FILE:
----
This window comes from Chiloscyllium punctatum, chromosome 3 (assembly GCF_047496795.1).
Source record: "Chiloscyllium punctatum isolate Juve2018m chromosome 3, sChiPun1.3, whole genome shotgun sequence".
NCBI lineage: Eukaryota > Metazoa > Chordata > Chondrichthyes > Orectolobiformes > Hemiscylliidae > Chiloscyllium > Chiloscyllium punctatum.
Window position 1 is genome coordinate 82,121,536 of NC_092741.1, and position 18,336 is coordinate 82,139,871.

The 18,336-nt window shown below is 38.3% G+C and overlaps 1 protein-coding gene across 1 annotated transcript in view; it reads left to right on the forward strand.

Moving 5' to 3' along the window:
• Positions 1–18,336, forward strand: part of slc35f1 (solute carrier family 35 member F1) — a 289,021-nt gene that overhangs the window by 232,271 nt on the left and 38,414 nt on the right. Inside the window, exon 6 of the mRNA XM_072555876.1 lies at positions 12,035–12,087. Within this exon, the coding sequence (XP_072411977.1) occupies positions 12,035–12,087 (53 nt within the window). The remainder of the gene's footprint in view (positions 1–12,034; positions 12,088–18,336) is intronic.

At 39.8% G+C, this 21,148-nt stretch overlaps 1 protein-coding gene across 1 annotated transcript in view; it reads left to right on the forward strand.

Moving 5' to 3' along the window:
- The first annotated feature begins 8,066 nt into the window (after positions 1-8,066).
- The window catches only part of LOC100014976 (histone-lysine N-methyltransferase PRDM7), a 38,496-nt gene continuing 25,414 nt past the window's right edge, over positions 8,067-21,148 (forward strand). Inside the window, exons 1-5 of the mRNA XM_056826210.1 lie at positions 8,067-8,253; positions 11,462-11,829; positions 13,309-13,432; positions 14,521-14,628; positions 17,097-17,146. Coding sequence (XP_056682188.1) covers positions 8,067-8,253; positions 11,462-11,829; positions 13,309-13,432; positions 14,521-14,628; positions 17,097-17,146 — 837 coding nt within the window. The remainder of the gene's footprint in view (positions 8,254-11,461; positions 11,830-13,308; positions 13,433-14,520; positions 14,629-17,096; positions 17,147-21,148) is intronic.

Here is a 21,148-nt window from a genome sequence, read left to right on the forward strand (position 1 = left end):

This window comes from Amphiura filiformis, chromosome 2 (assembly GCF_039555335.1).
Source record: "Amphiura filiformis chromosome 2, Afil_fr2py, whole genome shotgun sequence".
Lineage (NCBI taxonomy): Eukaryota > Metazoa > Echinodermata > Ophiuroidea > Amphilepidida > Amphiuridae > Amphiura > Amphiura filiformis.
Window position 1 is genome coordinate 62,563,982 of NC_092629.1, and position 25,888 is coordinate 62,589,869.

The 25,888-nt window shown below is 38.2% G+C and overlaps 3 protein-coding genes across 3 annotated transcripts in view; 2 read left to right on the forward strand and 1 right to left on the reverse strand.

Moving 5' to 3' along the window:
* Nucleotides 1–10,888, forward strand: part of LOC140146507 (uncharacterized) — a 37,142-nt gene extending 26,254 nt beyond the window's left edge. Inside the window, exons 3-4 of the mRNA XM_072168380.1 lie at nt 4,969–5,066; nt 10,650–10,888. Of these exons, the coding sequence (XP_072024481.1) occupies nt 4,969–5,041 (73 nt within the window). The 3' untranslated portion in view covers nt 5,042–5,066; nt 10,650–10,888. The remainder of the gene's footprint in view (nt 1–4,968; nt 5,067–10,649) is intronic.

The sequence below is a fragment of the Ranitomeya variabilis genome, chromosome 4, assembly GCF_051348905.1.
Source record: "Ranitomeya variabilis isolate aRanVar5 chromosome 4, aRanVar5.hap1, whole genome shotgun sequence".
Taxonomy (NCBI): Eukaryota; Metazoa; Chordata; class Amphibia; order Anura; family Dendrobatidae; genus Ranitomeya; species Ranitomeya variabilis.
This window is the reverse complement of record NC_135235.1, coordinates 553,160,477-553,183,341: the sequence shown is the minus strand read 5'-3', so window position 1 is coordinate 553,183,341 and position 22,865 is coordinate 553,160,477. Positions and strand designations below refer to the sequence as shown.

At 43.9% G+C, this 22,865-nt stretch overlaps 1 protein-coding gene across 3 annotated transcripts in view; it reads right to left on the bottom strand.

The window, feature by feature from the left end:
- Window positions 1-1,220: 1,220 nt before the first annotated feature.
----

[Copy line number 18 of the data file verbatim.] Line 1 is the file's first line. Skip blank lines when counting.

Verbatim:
Moving 5' to 3' along the window: